What is Asthma?
Asthma is a chronic lung condition that causes difficulty breathing.
The airways of the lungs, called bronchial tubes, become inflamed. The surrounding muscles tighten and mucus is produced, both of which further narrow the airways.
Untreated asthma flare-ups can lead to hospitalization and can even be fatal. It is not a condition that should be self-treated. A doctor's supervision is required.
Symptoms and Signs of Asthma
Asthma symptoms can range from mild, such as wheezing, to chronic coughing and wheezing during severe asthma attacks. These are some of the warning signs and symptoms:
- Wheezing and shortness of breath
- Difficulty sleeping due to shortness of breath, wheezing, and coughing
- Chest pain or tightness
- Shortness of breath during exercise
- Increased need for bronchodilators (medications that open airways by relaxing the surrounding muscles)
Natural Remedies for Asthma
If you are experiencing symptoms of asthma, it's important to see your doctor to be properly diagnosed. Although alternative therapies haven't been shown to be as promising for asthma as they have for other conditions, here are eight of the more popular alternative remedies for asthma.
1) Buteyko Breathing Technique
The Buteyko (pronounced bew-tay-ko) Breathing Technique was developed by Russian-born researcher Konstantin Pavlovich Buteyko. It consists of shallow-breathing exercises designed to help people with asthma breathe easier.
The Buteyko Breathing Technique is based on the premise that raising blood levels of carbon dioxide through shallow breathing can help people with asthma. Carbon dioxide is believed to dilate the smooth muscles of the airways.
A study involving 60 people with asthma compared the effects of the Buteyko Breathing Technique, a device that mimics pranayama (a yoga breathing technique), and a placebo. Researchers found people using the Buteyko Breathing Technique had a reduction in asthma symptoms. Symptoms didn't change in the pranayama and the placebo groups.
The use of inhalers was reduced in the Buteyko group by two puffs a day at six months, but there was no change in the other two groups.
There have been several other promising clinical trials evaluating this technique, however, they have been small in size and may have had other problems with the study design. Critics of the technique say that the technique is expensive, that it makes no difference in the amount of carbon dioxide in the blood, that higher levels of carbon dioxide is not an effective strategy, and that any effects of the technique may be due to general relaxation.
Consult your doctor before starting any new therapy for asthma.
2) Omega Fatty Acids
One of the primary inflammation-causing fats in our diets is believed to be arachidonic acid. Arachidonic acid is found in certain foods, such as egg yolks, shellfish, and meat. Eating less of these foods is thought to decrease inflammation and asthma symptoms.
A German study examined data from 524 children and found that asthma was more prevalent in children with high levels of arachidonic acid.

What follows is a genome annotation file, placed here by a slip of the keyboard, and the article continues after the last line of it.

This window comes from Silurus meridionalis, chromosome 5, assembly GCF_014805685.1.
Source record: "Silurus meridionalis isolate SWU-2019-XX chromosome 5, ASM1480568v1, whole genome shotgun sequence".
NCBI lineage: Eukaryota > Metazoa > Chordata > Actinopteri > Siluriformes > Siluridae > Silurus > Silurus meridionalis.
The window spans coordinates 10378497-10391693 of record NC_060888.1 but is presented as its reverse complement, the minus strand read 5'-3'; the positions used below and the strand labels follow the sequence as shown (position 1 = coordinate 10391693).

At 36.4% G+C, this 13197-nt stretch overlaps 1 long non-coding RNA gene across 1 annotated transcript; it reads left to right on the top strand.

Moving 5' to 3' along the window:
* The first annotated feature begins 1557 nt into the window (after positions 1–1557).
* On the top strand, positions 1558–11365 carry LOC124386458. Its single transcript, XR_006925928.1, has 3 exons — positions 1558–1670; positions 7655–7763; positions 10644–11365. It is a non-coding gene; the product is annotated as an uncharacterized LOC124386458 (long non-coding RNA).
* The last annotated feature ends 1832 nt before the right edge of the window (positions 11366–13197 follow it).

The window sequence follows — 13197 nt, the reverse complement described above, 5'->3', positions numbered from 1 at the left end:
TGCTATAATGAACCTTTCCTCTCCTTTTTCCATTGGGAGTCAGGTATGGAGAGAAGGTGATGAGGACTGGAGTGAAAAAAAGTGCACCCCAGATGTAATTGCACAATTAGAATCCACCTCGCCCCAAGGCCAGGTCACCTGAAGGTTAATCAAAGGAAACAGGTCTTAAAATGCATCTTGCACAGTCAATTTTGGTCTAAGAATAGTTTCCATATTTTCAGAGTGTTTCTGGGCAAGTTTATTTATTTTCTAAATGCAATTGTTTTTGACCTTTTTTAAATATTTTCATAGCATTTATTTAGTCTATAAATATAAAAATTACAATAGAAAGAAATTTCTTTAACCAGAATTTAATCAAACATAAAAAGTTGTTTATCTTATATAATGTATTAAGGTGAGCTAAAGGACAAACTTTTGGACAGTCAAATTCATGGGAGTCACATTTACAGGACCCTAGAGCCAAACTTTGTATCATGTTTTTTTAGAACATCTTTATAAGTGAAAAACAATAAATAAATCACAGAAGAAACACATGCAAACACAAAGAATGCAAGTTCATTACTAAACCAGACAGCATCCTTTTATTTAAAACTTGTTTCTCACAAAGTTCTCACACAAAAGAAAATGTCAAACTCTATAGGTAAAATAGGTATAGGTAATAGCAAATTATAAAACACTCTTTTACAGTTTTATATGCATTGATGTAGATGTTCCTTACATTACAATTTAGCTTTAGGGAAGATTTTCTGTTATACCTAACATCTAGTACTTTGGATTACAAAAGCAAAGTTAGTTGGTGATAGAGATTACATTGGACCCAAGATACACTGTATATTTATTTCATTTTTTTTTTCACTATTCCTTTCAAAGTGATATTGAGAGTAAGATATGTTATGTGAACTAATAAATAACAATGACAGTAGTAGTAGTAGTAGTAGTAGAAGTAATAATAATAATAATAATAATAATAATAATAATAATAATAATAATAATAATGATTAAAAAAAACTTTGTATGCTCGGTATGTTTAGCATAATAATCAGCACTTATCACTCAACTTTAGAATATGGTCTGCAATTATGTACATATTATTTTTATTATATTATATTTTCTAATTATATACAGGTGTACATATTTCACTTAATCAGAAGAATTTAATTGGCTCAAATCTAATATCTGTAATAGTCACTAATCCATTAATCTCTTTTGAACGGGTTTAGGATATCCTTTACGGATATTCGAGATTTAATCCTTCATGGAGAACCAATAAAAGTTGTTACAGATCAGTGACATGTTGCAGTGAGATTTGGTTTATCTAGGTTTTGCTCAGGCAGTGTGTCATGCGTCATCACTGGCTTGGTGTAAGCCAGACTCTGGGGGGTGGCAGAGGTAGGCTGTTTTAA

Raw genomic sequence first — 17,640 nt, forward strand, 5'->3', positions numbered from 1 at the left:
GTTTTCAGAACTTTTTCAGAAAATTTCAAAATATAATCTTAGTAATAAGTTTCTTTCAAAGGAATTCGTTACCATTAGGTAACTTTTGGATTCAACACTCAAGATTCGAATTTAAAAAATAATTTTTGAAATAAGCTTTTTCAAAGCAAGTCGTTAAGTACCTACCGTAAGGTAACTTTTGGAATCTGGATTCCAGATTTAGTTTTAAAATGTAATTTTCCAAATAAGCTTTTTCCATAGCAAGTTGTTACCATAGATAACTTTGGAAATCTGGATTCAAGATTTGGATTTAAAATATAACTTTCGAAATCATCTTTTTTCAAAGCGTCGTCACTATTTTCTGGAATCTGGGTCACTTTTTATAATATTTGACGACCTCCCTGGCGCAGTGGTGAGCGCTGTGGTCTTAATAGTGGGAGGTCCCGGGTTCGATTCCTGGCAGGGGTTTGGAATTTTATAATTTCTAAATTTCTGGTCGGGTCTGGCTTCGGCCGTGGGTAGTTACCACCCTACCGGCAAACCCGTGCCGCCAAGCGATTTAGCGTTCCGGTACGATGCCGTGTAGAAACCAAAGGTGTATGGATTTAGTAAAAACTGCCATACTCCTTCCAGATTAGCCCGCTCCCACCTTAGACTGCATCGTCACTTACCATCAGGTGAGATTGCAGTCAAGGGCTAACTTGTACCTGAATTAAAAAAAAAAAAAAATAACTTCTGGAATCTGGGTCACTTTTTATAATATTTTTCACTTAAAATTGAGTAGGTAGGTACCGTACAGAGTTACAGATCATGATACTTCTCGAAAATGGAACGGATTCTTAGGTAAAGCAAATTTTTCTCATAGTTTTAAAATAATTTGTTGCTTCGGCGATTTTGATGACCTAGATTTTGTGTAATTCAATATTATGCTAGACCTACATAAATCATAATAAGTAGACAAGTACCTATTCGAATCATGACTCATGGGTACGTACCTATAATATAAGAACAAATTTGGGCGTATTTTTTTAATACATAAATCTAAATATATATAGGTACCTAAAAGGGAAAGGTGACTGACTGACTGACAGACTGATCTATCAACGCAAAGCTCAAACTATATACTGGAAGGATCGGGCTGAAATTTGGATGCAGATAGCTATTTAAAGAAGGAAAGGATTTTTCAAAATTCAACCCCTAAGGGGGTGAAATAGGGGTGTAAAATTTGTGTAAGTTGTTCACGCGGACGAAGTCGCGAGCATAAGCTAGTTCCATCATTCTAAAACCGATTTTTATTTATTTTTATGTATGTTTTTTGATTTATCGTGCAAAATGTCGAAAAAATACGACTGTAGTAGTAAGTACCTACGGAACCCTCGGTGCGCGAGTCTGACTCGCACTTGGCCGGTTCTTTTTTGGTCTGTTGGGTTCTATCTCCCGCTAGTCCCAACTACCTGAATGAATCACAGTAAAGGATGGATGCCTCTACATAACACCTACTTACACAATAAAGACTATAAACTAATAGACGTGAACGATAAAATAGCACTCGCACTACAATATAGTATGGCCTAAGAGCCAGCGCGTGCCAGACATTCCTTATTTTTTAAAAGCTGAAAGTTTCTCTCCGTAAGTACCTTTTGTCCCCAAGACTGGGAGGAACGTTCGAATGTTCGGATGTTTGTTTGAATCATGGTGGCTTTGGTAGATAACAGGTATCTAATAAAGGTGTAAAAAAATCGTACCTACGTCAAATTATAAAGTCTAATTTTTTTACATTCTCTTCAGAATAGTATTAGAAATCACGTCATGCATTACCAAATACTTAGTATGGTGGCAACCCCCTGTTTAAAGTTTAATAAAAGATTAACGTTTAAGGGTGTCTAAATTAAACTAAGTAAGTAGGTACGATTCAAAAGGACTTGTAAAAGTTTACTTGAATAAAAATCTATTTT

Arachidonic acid can also be produced in our bodies. Another strategy to reduce levels of arachidonic acid is to increase intake of beneficial fats such as EPA (eicosapentanoic acid) from fish oil, and GLA (gamma-linolenic acid) from borage or evening primrose oil.
Omega-3 fatty acid capsules are sold in drug stores, health food stores and online. Look for the active ingredients EPA and DHA on the label.
Omega-3 fatty acid capsules may interact with blood-thinning drugs such as warfarin (Coumadin) and aspirin. Side effects may include indigestion and bleeding. To reduce a fishy aftertaste after taking fish oil capsules, they should be taken just before meals.
3) Fruits and Vegetables
A study examining food diaries of 68,535 women found that women who had a greater intake of tomatoes, carrots and leafy vegetables had a lower prevalence of asthma.
High consumption of apples may protect against asthma.
Daily intake of fruits and vegetables in childhood decreased the risk of asthma.
A University of Cambridge study found that asthma symptoms in adults is associated with a low dietary intake of fruit, vitamin C and manganese.
Butterbur is a perennial shrub that grows in Europe, Asia and North America. The active constituents are petasin and isopetasin, which are believed to reduce smooth muscle spasm and have an anti-inflammatory effect.
Researchers at the University of Dundee, Scotland, evaluated the effects of butterbur in people with allergic asthma who were also using inhalers. They found that butterbur added to the anti-inflammatory effect of the inhalers.
Another study examined the use of butterbur root extract in 80 people with asthma for four months. The number, duration, and severity of asthma attacks decreased and symptoms improved after using butterbur. More than 40 percent of people using asthma medication at the start of the study reduced their intake of medication by the end of the study.
Side effects of butterbur may include indigestion, headache, fatigue, nausea, vomiting, diarrha, or constipation. Pregnant or nursing women, children, or people with kidney or liver disease should not take butterbur.
Butterbur is in the ragweed plant family, so people who are allergic to ragweed, marigold, daisy, or chrysanthemum should not use butterbur.
The raw herb as well as teas, extracts, and capsules made from the raw herb should not be used because they contain substances called pyrrolizidine alkaloids that can be toxic to the liver and kidneys and may cause cancer.
It is possible to remove the pyrrolizidine alkaloids from butterbur products. For example, in Germany, there is a safety limit to the level of pyrrolizidine alkaloids allowed in butterbur products. The daily recommended dose cannot exceed one microgram per day.Continued on page 2...